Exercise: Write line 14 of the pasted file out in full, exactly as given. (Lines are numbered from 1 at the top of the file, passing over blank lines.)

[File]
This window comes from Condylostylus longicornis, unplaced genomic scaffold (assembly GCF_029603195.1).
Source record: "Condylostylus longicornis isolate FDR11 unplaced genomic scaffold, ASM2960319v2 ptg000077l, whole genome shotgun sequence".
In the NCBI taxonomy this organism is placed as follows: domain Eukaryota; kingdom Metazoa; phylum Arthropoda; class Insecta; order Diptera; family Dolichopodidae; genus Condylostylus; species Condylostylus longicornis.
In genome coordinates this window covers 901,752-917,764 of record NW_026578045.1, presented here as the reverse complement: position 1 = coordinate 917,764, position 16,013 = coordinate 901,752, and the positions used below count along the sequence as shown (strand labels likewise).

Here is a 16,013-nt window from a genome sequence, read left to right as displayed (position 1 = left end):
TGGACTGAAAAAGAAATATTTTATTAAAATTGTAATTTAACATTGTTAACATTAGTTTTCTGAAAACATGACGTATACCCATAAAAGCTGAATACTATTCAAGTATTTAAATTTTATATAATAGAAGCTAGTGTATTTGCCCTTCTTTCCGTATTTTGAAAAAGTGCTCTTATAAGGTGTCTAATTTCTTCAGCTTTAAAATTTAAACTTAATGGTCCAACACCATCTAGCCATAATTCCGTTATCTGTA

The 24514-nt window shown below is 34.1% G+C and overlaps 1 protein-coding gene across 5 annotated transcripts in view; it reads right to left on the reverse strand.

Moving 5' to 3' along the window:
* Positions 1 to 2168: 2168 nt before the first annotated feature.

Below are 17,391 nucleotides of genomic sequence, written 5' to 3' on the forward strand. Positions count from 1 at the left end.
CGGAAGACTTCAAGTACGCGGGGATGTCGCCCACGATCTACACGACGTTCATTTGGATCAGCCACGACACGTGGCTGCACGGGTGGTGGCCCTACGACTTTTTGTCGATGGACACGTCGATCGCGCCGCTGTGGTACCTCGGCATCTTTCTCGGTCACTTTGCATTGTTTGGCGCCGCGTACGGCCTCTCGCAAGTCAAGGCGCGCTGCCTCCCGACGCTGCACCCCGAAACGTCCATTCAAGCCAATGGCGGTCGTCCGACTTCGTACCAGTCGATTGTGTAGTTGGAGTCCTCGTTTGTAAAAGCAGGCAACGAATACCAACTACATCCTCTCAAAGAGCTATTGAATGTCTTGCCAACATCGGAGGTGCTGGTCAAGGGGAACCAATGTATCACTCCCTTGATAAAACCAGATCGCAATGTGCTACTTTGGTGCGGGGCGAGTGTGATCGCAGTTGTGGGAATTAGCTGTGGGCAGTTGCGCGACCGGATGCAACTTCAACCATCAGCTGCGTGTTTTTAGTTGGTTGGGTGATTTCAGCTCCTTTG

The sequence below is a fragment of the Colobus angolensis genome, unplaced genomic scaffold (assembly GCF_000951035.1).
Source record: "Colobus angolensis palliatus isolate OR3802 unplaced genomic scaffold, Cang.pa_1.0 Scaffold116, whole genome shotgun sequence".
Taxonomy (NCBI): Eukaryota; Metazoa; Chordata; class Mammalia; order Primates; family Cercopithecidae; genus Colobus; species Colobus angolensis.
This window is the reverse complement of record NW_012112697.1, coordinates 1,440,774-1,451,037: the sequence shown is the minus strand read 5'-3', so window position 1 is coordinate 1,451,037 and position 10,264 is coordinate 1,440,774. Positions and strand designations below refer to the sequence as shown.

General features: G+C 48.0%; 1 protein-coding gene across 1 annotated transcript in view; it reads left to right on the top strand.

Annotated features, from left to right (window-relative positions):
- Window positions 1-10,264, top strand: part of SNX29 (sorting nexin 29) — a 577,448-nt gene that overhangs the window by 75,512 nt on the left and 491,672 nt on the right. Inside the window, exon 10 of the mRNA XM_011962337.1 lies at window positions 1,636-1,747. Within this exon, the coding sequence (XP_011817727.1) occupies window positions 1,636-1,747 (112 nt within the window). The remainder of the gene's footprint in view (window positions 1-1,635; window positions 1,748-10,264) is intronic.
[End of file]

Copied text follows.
Taxonomy (NCBI): Eukaryota; Metazoa; Chordata; class Mammalia; order Primates; family Cercopithecidae; genus Colobus; species Colobus angolensis.